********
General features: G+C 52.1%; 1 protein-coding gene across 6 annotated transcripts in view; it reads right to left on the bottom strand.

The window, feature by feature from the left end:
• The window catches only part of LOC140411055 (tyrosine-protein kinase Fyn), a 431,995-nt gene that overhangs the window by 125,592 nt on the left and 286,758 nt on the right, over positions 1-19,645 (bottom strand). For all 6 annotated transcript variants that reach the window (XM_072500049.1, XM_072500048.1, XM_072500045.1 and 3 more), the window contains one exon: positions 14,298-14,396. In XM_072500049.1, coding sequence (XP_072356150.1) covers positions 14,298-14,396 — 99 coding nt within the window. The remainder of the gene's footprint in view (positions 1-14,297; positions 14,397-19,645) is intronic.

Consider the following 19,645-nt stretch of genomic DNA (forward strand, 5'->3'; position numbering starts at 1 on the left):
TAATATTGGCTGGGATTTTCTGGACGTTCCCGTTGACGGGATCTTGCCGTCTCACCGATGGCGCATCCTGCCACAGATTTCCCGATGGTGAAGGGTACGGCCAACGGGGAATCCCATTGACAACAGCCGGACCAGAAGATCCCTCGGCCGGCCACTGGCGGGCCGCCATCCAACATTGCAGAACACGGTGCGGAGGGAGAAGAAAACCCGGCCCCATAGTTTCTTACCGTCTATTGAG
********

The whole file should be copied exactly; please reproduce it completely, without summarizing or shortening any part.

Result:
General features: G+C 52.1%; 1 protein-coding gene across 6 annotated transcripts in view; it reads right to left on the bottom strand.

The window, feature by feature from the left end:
• The window catches only part of LOC140411055 (tyrosine-protein kinase Fyn), a 431,995-nt gene that overhangs the window by 125,592 nt on the left and 286,758 nt on the right, over positions 1-19,645 (bottom strand). For all 6 annotated transcript variants that reach the window (XM_072500049.1, XM_072500048.1, XM_072500045.1 and 3 more), the window contains one exon: positions 14,298-14,396. In XM_072500049.1, coding sequence (XP_072356150.1) covers positions 14,298-14,396 — 99 coding nt within the window. The remainder of the gene's footprint in view (positions 1-14,297; positions 14,397-19,645) is intronic.

Consider the following 19,645-nt stretch of genomic DNA (forward strand, 5'->3'; position numbering starts at 1 on the left):
TAATATTGGCTGGGATTTTCTGGACGTTCCCGTTGACGGGATCTTGCCGTCTCACCGATGGCGCATCCTGCCACAGATTTCCCGATGGTGAAGGGTACGGCCAACGGGGAATCCCATTGACAACAGCCGGACCAGAAGATCCCTCGGCCGGCCACTGGCGGGCCGCCATCCAACATTGCAGAACACGGTGCGGAGGGAGAAGAAAACCCGGCCCCATAGTTTCTTACCGTCTATTGAG